A few weeks back SpaceX's Falcon 9 rocket exploded. An investigation into the explosion has currently derailed the SpaceX program. Even so, the SpaceX program is determined to resume its flights by this November.
SpaceX President Gwynne Shotwell said that the program would resume flights this November, as Business Insider reports. She said during the September 13 satellite industry conference in Paris that the company is anticipating flights back by November. However, some are skeptical if November might be a good target time to resume.
"It is hard to see how SpaceX could fly Falcon 9 by November, especially since they have [publicly] stated that they don't have a root cause established," Wayne Hall said. He is a former NASA space shuttle director and an engineer as well as a rocket accident investigator. Hall added that it took him three months just to establish a root cause for the last accident he investigated and then several more months to have corrective plans in place.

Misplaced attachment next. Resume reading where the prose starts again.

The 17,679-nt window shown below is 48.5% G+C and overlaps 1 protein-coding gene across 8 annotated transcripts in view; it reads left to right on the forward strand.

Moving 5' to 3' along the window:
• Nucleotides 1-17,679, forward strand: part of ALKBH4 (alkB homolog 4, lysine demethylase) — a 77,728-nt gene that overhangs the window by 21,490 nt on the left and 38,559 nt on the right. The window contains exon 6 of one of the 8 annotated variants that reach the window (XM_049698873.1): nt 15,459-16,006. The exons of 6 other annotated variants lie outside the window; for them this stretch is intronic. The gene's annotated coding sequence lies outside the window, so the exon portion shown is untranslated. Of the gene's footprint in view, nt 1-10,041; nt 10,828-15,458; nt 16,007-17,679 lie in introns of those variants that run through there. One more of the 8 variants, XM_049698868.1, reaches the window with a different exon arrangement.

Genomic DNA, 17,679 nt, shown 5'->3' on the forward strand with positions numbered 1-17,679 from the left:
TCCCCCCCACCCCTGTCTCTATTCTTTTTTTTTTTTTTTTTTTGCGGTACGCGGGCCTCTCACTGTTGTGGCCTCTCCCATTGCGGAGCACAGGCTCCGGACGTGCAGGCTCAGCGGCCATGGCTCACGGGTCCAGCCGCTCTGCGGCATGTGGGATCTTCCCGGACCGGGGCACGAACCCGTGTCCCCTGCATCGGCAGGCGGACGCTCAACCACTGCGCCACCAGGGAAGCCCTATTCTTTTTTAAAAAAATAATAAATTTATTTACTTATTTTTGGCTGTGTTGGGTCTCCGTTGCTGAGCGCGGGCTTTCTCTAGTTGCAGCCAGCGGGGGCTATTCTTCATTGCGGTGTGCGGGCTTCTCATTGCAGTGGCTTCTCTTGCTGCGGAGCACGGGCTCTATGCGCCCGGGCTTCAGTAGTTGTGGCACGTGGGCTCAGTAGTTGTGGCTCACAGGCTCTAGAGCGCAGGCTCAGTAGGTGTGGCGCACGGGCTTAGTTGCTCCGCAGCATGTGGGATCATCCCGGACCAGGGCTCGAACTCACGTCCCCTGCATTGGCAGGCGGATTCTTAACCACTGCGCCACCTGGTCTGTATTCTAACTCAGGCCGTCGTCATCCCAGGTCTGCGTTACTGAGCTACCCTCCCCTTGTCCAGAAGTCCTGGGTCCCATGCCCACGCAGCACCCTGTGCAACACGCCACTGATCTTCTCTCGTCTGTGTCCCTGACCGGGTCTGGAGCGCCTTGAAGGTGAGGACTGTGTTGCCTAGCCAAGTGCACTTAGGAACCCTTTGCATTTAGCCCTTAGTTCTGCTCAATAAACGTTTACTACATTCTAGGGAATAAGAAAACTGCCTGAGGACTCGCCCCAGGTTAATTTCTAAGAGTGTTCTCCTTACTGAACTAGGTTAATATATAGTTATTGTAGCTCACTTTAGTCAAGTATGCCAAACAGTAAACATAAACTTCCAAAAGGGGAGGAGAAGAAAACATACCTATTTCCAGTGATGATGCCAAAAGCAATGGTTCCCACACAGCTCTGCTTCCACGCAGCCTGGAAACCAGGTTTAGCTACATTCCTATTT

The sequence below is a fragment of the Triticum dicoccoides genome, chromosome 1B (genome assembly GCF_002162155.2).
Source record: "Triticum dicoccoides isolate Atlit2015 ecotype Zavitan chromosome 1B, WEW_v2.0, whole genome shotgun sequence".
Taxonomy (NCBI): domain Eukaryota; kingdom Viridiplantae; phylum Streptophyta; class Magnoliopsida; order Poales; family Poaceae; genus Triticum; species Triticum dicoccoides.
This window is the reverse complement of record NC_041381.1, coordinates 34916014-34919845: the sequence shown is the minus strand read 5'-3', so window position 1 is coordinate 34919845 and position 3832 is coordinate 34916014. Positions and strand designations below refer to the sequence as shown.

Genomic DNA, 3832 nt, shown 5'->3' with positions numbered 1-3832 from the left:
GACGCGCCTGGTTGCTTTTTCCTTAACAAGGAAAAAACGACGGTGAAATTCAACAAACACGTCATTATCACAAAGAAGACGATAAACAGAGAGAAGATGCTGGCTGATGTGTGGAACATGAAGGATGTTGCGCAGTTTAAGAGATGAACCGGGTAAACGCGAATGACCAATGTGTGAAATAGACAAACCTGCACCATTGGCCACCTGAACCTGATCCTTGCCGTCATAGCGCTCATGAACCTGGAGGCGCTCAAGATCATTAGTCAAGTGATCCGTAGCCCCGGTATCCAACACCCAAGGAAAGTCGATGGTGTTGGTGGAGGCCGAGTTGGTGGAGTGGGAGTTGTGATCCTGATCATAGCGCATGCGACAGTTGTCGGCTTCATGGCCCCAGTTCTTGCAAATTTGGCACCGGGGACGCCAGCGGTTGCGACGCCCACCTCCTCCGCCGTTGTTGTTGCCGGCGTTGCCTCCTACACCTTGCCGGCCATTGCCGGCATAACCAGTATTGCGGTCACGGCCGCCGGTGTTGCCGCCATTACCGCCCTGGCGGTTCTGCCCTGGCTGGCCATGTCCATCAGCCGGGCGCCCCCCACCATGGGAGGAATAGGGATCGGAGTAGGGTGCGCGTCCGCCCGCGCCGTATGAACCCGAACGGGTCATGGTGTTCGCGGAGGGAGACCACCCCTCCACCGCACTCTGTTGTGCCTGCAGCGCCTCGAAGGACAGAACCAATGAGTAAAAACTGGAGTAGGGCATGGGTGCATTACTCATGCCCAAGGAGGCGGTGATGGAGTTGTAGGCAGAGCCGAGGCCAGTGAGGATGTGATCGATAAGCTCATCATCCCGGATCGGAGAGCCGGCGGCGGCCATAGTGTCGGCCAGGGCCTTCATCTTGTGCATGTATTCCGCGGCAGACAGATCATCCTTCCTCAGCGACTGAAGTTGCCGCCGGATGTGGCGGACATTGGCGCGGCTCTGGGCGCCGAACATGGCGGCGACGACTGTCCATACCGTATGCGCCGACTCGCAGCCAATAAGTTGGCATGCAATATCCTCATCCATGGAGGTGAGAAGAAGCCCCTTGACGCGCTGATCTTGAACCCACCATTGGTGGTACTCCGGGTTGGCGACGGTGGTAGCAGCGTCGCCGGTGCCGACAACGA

For its part, SpaceX has said that they would identify and resolve the incident well before launch time.The next launch could be done either at Pad 39A at Kennedy Space Center or else at Vandenberg Air Force Base in California, as the Daily Caller says in its report.
The cause of the explosion is being speculated to either be a fuel leak a problem with the rocket staging. Its true cause would be known once the investigation on Falcon 9 explosion has ended. Finding its cause and correcting is critical as clients would want to know if it's safe to have their cargo fly with SpaceX. Clients who aren't satisfied might look to rivals to deliver their cargo.
SpaceX is said to still have nine more launches scheduled for the year and cannot afford to have further delays in its schedule. If launches are delayed the company could have financial issues, something it cannot afford right now.